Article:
The best-known version of Aladdin in the modern West only bears a passing resemblance to the real story of Aladdin from Arabian Nights. For example, the original had two genies, only one of whom was trapped in a lamp, Aladdin wasn’t an orphan beggar, and the genie wasn’t, well, blue.
One key difference is what Aladdin asks the genie of the lamp for in the original story. It isn’t as simple as getting three wishes or asking to become a prince. In fact, Aladdin asks the genie of the lamp for a number of things, including to be transported into the princess’ bed.
Aladdin and the genie in the ring
The original story of Aladdin begins with a man claiming to be Aladdin’s uncle leading the boy into the desert and showing him a cave said to hold great treasure. He gives Aladdin a ring for courage and tells him to search for a lighted lamp inside this cave and bring it back to the entrance. Aladdin agrees, delves into the cavern, but hesitates when his uncle tells him to throw the lamp to him before exiting. Furious, the man (who wasn’t Aladdin’s uncle) seals the boy inside the cave.
Aladdin is trapped underground for two days, and all he does is cry and lament at his terrible fortune. Fed up with the darkness and solitude, he at last clasps his hands to pray for escape. When he does, he accidentally rubs the ring, which frees the genie trapped inside.
The genie emerges, announcing he is the Slave of the Ring and will obey Aladdin in all things. Here, Aladdin makes his first of not just three wishes, but many. Aladdin asks the genie to free him from the cavern, and immediately the earth shakes and an opening appears. Aladdin rushes home and faints at the door.
The genie of the lamp
Aladdin brought back a few treasures from his time in the cave, including the lamp. His mom finds it and decides to sell it at the market. She goes to clean it with a rag, and as soon as she rubs the lamp, a hideous genie appears and asks her what she wants. She faints, but Aladdin snatches the lamp and makes the casual wish for some food. The genie obeys, bringing them a hot meal on fancy silver plates.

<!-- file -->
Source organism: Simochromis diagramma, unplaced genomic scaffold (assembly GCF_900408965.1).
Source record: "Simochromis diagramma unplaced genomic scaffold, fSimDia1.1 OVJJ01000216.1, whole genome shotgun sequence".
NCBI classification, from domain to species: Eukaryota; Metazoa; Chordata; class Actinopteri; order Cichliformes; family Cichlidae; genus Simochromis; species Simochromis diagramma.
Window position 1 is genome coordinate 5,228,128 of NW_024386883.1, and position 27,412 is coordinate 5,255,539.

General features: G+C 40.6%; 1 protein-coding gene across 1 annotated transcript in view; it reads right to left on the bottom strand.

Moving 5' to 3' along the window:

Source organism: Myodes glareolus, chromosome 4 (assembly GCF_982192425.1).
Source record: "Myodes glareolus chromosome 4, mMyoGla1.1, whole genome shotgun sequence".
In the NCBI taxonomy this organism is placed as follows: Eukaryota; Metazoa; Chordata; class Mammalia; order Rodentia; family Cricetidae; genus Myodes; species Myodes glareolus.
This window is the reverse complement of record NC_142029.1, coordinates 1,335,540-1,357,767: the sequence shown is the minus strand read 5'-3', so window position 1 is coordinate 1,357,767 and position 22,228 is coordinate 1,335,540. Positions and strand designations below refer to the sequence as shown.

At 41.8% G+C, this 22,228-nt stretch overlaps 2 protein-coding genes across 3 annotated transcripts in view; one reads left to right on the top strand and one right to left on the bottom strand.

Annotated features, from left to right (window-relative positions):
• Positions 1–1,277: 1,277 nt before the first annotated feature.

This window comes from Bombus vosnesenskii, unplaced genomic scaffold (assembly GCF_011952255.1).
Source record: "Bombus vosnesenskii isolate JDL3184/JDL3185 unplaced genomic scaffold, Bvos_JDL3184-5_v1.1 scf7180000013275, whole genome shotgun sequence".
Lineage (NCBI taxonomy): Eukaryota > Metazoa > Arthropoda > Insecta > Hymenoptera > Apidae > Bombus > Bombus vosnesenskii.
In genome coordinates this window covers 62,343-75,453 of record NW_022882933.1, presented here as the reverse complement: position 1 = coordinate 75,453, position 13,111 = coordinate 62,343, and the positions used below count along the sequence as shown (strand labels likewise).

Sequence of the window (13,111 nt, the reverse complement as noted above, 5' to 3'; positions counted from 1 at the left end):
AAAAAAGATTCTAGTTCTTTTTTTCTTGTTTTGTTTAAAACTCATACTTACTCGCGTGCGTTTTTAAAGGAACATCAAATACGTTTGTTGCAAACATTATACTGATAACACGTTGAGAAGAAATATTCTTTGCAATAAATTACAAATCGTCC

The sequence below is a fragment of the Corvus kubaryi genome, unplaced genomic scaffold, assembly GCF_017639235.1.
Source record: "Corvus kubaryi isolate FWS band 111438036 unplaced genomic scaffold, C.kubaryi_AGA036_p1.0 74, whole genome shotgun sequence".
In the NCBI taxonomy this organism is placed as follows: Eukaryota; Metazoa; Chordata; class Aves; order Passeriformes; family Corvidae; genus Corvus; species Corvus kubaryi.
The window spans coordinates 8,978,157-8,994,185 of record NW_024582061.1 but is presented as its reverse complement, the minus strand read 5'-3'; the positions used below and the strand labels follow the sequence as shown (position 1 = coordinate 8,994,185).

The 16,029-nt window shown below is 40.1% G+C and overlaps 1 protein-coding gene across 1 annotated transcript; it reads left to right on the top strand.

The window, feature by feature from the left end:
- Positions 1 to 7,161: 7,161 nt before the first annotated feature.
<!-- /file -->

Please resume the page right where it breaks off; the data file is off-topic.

Aladdin and his mom live for years with the genie of the lamp, repeatedly wishing it to bring them food and selling the silver plates after they’ve eaten. One day Aladdin catches a glimpse of the Sultan’s daughter and immediately falls in love. This is where Aladdin starts asking the genie of the lamp for more than just hot meals.
Asking the genie of the lamp for more
After seeing the princess, Aladdin’s first big wish is to be married to her. He then asks for a scented bath, a wonderful horse, a collection of slaves, and a fine palace of marble, jasper, and agate (which was built in a single day). Later, when Aladdin’s life is at stake, he asks the genie of the ring to save him. The genie says it’s not in his power and that Aladdin should ask the genie of the lamp instead.
This is actually an interesting point that’s lost in most retelling of Aladdin. In ancient Arabic stories there are more than just one kind of genie (djinn): there are many, each with their own characteristics and abilities. Clearly the genie of the ring didn’t possess as powerful of magic as the genie of the lamp.
Finally, late in the story Aladdin makes one last wish to the genie of the lamp: for a roc’s egg to hang in the palace. At this the genie lets out a tremendous shriek, proclaiming that the roc is the genie’s true master. He warns Aladdin of other dangers to his life, then disappears.
There is plenty of speculation about this final exchange between Aladdin and the genie, as the story doesn’t make it clear why a roc’s egg is the genie’s master. The meaning of the conversation is pretty clear, however: genies may grant wishes, but at the end of the day, humans are not their absolute masters. Higher powers exist, higher than even genies themselves.